Diamond Head Crater
The unique profile of Diamond Head (Le’ahi) sits on the eastern edge of Waikiki’s coastline – it is billed as the most famous volcanic crater in the world!
This next shot is the aerial view of the crater
(Since I forgot to bring my helicopter, I borrowed this photo from the State Park’s website, but don’t worry, I’ll give it back as soon as you are done looking at it…shhhh!)
This saucer-shaped crater was formed about 300,000 years ago during a single, explosive eruption that sent ash and fine particles in the air. As it settled, they cemented together into a rock called tuff, creating the crater.
The trail to the summit was built in 1908 as part of our coastal defense system. The mile hike from trailhead to the summit is steep and strenuous, gaining 560 feet as it ascends from the crater floor.
And YES our folks made the climb too. “Go Grammy! Go Pop-pop!”
The walk is a glimpse into the geological and military history of Diamond Head. The climb also includes steep stairs and a 225-foot tunnel.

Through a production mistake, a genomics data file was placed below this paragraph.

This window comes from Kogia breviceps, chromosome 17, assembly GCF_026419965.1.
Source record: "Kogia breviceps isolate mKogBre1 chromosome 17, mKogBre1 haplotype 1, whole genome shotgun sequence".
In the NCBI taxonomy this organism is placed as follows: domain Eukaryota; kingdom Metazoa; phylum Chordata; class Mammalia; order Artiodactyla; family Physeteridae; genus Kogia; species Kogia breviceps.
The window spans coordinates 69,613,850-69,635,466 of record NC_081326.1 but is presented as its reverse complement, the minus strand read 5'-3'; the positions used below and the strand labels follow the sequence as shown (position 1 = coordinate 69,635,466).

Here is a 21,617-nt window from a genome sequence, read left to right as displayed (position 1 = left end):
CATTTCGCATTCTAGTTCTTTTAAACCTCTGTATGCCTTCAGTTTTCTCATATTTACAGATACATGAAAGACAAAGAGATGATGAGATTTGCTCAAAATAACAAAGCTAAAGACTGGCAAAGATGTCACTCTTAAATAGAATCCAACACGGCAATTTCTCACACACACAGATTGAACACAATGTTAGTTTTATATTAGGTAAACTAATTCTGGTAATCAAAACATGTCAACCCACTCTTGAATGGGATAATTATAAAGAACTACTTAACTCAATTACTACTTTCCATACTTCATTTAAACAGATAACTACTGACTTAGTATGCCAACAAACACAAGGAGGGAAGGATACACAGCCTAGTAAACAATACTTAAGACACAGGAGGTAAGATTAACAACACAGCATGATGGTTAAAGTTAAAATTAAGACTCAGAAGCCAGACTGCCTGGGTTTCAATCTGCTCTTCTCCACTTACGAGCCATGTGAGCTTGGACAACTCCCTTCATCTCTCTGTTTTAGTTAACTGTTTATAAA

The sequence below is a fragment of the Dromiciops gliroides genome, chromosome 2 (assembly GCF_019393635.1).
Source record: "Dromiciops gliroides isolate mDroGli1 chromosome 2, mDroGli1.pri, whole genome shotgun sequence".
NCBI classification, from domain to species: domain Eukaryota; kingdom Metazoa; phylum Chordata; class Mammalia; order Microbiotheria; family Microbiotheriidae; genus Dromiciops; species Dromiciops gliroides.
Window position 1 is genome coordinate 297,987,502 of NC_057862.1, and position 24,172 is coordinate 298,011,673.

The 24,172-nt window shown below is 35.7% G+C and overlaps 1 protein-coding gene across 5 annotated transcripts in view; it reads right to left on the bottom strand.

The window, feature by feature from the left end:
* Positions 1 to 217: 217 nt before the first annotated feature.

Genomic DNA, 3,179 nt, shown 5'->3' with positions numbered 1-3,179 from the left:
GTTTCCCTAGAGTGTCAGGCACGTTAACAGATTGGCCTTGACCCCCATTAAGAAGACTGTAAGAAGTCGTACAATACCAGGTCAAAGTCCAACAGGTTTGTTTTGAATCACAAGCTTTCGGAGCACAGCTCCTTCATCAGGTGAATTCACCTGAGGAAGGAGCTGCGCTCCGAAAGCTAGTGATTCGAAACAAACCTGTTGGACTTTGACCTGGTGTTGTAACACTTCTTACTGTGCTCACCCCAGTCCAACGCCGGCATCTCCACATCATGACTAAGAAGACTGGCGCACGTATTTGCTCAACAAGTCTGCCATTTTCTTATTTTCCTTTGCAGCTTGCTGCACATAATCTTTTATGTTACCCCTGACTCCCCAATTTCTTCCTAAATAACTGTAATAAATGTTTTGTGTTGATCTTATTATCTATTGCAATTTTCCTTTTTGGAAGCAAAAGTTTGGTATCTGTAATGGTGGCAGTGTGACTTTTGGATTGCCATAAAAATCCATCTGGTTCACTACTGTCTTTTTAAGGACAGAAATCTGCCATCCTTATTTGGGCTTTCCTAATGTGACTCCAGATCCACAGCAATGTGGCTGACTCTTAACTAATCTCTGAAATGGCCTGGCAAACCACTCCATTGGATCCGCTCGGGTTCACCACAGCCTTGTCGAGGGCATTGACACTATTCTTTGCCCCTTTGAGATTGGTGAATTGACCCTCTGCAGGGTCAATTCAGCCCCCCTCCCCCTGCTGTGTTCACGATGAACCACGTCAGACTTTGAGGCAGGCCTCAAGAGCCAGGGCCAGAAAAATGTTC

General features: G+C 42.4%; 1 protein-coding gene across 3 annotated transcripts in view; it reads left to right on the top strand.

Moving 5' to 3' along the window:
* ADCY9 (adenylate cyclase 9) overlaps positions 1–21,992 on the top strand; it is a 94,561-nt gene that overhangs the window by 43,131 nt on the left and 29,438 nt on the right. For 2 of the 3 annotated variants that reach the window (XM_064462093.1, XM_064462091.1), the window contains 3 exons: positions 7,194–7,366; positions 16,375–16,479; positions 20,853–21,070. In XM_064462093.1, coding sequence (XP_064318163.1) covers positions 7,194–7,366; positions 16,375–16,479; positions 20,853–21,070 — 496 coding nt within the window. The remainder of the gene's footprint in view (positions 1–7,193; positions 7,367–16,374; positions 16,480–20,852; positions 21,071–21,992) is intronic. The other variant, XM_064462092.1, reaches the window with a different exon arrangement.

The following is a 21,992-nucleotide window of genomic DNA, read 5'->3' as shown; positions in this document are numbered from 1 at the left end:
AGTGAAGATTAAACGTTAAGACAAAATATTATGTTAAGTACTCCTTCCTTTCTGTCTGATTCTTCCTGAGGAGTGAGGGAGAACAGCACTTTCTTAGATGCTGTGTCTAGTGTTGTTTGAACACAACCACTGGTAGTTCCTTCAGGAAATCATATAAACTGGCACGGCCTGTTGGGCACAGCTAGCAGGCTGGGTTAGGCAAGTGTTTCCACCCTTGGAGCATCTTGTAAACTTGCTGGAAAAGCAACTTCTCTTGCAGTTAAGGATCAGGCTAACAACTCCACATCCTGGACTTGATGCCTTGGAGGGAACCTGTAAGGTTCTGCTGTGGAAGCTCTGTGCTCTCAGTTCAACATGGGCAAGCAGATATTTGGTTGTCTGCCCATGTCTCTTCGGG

The last task to complete on your killer climb to the top is to enter the Fire Control Station bunker. (And “Fire” doesn’t mean the flame kind, it means the shoot-a-missile kind of “FIRE.”) This station directed artillery fire from batteries in Waikiki.
(…and yes, you have to crawl out of these window thingies to get to the tippy-top!)
This is a ‘zoomed in’ shot from Waikiki beach – can you see the flat topped bunker?
Here’s my attempt at a postcard view of the shoreline of Waikiki – simply a glorious view!
The humpback whales are just finishing up their migration – we didn’t see any today though.
This navigational lighthouse was built in 1917.
Well, I can tell you that the trip back down is A LOT easier!
And when we finally reached the end of the trail we were overjoyed to see a Hawaiian Shave Ice truck in the parking lot! I’ll tell you we breathed a prayer of thanks for that! Hurray!!
“The current name “Diamond Head” was given to the crater by British sailors in the 1800’s. When they first saw the crater at a great distance, the calcite crystals in the lava rock appeared to glimmer in the sunlight. The sailors mistakenly thought there must be diamonds in the soil.”